After the 1968 season Alou was selected by the Expos in the expansion draft, and two months later was forwarded to the Astros (with Donn Clendenon) for Rusty Staub.

For 3 seasons (1969-71) things continued the same as in San Francisco: Alou was the #2 outfielder, and split his time between the 2 corners.

Things began to change during the 1971 season with the addition of outfielders Bob Watson and Cesar Cedeno. Those two, combined with long-time Astro Jimmy Wynn resulted in a reduced role for Alou.

In 1972 Alou was relegated to a bench role, starting just 14 games that season. He was sold to the Athletics in July 1973, and was a part-time player with them through the end of 1974. Jesus also played in the and World Series in ’73 and ’74.

Alou was released by Oakland during spring training 1975, but was signed by the Mets in mid-April. He rode the bench for New York in 1975, and was released the following spring.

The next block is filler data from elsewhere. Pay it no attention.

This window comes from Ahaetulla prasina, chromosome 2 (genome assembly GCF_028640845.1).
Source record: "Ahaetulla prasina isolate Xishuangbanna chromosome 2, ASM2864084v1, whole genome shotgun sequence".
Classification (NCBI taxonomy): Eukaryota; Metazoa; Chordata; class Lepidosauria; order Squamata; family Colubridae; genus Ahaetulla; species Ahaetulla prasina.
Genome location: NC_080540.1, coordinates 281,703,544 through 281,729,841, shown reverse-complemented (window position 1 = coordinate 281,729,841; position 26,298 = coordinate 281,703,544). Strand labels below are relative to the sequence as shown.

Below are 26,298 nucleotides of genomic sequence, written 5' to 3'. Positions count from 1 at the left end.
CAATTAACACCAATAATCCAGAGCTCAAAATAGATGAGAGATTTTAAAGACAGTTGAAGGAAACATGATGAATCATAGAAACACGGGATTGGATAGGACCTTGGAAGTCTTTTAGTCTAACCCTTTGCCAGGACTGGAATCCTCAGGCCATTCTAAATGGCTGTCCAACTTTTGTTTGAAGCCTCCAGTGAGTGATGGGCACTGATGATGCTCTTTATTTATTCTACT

Jesus was out of baseball in 1976 and 1977, then re-signed with the Astros in November 1977. He played for Houston for the next 2 years, and was a player-coach in 1979.

After retiring following the 1979 season, Alou became a scout for the Expos. He later headed up the Marlins’ Dominican operations, and since 2002 has held the same post with the Red Sox.

Sunday, July 6, 2014

Dean Chance (#340)

Here is Dean Chance’s last card as a member of the California Angels, complete with wax or gum residue at no extra charge.

Dean’s best season was 1964, when he won the Cy Young award (back then there was only 1 award, not 1 per league) and led the AL in wins (20), ERA (1.65), shutouts (11), complete games (15), and innings pitched (278). He also had 207 strikeouts.

Chance was also an all-star in 1964 and in 1967, his first season with the Twins. In ’67 he won 20 games and was the league leader in starts (39), complete games (18) and innings pitched (283).

Chance was signed by the Orioles (I did not know that) in 1959, then after 2 seasons in their low minors, he was selected by the expansion Washington Senators in the December 1960 draft. That same day he was flipped to the expansion Angels for reserve outfielder Joe Hicks. Dean pitched for the Angels’ AAA team in Dallas-Fort Worth in 1961, and made his major-league debut on 9/11/61.